Relationship Between Hippocampal Volume and Days of Untreated Depression in 38 Female Outpatients With Recurrent Depression in Remissiona

aThe total time each patient had been in a depressive episode was divided into days during which the patient was receiving antidepressant medication versus days during which no antidepressant medication was being given. The regression plot shown here depicts the significant inverse relationship between total hippocampal volume and the length of time depression went untreated (beta=–0.38; R2=0.28; F=14.0, df=1, 36, p=0.0006).

Nierenberg AA, Alpert JE: Depressive breakthrough. Psychiatry Clin North Am  2000; 23:731–742
[CrossRef]
 
Frank E, Kupfer DJ, Perel JM: Three-year outcomes for maintenance therapies in recurrent depression. Arch Gen Psychiatry  1990; 47:1093–1099
[PubMed]
 
MacQueen GM, Campbell S, McEwen BS, Macdonald K, Amano S, Joffe RT, Nahmias C, Young LT: Course of illness, hippocampal function, and hippocampal volume in major depression. Proc Natl Acad Sci USA  2003; 100:1387–1392
[PubMed]
[CrossRef]
 
Sheline YI, Sanghavi M, Mintun MA, Gado M: Depression duration but not age predicts hippocampal volume loss in women with recurrent major depression. J Neuroscience  1999; 19:5034–5043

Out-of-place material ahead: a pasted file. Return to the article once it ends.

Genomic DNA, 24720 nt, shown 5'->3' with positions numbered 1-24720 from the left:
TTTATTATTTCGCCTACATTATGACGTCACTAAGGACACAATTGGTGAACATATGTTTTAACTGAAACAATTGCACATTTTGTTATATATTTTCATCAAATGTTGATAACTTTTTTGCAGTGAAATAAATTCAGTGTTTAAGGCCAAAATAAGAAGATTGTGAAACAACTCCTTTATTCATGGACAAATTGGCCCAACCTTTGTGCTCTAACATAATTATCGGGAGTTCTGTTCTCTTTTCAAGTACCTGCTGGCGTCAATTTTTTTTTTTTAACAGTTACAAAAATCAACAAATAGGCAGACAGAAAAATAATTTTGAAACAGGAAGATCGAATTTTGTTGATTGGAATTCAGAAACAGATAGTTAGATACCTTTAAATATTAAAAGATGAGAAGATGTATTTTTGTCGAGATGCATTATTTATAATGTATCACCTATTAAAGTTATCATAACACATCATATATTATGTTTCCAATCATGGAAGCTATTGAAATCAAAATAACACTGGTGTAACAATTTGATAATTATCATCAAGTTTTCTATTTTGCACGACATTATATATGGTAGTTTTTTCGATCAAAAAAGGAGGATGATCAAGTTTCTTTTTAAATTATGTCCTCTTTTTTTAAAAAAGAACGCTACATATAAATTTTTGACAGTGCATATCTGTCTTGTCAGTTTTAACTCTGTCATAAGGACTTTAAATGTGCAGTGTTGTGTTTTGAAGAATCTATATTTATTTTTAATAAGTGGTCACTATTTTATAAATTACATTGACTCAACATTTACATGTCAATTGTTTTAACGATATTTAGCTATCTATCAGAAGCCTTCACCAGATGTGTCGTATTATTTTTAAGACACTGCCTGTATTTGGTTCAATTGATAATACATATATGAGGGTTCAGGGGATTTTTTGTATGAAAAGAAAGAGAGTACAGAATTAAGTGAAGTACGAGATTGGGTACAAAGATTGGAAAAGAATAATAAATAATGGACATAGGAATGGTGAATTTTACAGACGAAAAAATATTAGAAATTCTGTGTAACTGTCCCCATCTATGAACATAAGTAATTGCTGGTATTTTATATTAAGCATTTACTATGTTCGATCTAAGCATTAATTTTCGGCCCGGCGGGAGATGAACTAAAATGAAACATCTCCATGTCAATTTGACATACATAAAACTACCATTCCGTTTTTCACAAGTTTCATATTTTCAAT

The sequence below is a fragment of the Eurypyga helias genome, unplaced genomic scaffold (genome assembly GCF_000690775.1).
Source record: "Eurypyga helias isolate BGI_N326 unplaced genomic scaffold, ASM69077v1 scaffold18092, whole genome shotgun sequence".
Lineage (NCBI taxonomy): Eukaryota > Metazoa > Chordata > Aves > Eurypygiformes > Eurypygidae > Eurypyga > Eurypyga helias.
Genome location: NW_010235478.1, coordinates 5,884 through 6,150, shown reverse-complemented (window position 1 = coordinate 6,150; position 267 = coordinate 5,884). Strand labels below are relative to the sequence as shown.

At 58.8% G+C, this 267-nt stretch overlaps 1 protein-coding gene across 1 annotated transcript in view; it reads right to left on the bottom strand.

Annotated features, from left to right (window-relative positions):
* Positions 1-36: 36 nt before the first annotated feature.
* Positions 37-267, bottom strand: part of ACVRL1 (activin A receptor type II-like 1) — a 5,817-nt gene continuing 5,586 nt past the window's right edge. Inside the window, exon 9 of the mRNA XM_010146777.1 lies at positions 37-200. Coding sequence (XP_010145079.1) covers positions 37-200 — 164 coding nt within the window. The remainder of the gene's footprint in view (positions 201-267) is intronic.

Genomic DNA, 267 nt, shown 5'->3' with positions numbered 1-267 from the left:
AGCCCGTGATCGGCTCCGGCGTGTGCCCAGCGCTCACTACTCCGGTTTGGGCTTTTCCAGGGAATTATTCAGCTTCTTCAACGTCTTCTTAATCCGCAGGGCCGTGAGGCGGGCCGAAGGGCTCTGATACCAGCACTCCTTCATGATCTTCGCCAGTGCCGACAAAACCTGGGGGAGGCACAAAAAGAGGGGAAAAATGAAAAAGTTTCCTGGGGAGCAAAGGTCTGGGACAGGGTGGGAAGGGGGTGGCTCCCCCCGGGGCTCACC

Post RM, Roy-Byrne PP, Uhde T: Graphic representation of the life course of illness in patients with affective disorder. Am J Psychiatry  1988; 145:844–848
[PubMed]
 
Bartzokis G, Mintz J, Marx P, Osborn D, Gutkind D, Chiang F, Phelan CK, Marder SR: Reliability of in vivo volume measures of hippocampus and other brain structures using MRI. Magn Reson Imaging  1993; 11:993–1006
[PubMed]
[CrossRef]
 
Meng X-L, Rosenthal R, Rubin D: Comparing correlated correlation coefficients. Psychol Bull  1992; 111:172–175
[CrossRef]
 
Sapolsky RM, Krey LC, McEwen BS: The neuroendocrinology of stress and aging: the glucocorticoid cascade hypothesis. Endocrinol Rev  1986; 7:284–301
[CrossRef]
 
Mamounas LA, Blue ME, Siuciak JA, Altar C: BDNF promotes the survival and sprouting of serotonergic axons in the rat brain. J Neurosci  1995; 15:7929–7939
[PubMed]
 
Gould E, McEwen BS, Tanapat P, Galea LAM, Fuchs E: Neurogenesis in the dentate gyrus of the adult tree shrew is regulated by psychosocial stress and NMDA receptor activation. J Neurosci  1997; 17:2492–2498
[PubMed]
 
Muller MB, Lucassen PJ, Yassouridis A, Hoogendijk WJ, Holsboer F, Swaab DF: Neither major depression nor glucocorticoid treatment affects the cellular integrity of the human hippocampus. Eur J Neurosci  2001; 14:1603–1612
[PubMed]
[CrossRef]
 
Stockmeier CA, Mahajan G, Konick LC, Overholser JC, Jurjus GJ, Meltzer HY, Friedman L, Rajkowska G: Neuronal and glial density is increased and neuronal soma size is decreased in the hippocampus in major depressive disorder (MDD). Biol Psychiatry 2003; 53S:198
 
Czeh B, Michaelis T, Watanabe T, Frahm J, de Biurrun G, van Kampen M, Bartolomucci A, Fuchs E: Stress-induced changes in cerebral metabolites, hippocampal volume, and cell proliferation are prevented by antidepressant treatment with tianeptine. Proc Natl Acad Sci USA  2001; 98:12796–12801